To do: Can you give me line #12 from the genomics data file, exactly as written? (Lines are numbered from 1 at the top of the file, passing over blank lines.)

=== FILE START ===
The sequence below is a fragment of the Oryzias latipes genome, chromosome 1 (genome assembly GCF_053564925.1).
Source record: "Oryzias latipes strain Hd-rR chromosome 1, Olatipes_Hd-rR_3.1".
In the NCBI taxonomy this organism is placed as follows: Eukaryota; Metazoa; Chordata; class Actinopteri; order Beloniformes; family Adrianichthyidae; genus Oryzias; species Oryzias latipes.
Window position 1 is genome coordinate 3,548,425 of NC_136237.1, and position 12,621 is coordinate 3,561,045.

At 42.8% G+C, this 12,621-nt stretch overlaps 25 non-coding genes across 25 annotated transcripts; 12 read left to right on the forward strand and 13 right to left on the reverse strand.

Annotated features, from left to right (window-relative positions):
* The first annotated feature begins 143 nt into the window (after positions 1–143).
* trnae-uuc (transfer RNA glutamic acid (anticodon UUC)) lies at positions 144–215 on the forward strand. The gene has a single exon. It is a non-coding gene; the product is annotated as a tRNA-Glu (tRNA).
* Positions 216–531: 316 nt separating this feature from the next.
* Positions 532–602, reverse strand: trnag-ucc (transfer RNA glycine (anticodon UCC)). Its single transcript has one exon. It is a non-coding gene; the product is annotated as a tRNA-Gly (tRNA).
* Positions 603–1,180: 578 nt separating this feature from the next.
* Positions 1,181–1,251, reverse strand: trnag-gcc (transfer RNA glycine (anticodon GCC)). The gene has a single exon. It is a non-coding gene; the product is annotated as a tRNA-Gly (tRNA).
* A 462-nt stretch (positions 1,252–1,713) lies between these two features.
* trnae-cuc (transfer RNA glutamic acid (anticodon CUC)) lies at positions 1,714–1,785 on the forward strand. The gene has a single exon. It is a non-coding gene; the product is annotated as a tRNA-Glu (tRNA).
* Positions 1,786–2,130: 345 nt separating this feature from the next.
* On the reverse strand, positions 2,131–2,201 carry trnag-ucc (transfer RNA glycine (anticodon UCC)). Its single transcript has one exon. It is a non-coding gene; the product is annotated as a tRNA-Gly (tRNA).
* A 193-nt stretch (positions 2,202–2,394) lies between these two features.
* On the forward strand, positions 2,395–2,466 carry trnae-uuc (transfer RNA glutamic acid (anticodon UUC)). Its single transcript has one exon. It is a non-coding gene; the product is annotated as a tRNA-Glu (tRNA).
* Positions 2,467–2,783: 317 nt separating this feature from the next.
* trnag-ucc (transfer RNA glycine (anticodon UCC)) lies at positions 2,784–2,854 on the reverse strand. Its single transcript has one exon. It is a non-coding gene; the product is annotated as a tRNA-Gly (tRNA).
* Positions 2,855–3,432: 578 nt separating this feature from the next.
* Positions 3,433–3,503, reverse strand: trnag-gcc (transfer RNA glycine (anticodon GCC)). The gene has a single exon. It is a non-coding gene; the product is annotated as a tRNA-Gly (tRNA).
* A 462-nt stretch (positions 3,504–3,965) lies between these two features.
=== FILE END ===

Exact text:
* Positions 1,181–1,251, reverse strand: trnag-gcc (transfer RNA glycine (anticodon GCC)). The gene has a single exon. It is a non-coding gene; the product is annotated as a tRNA-Gly (tRNA).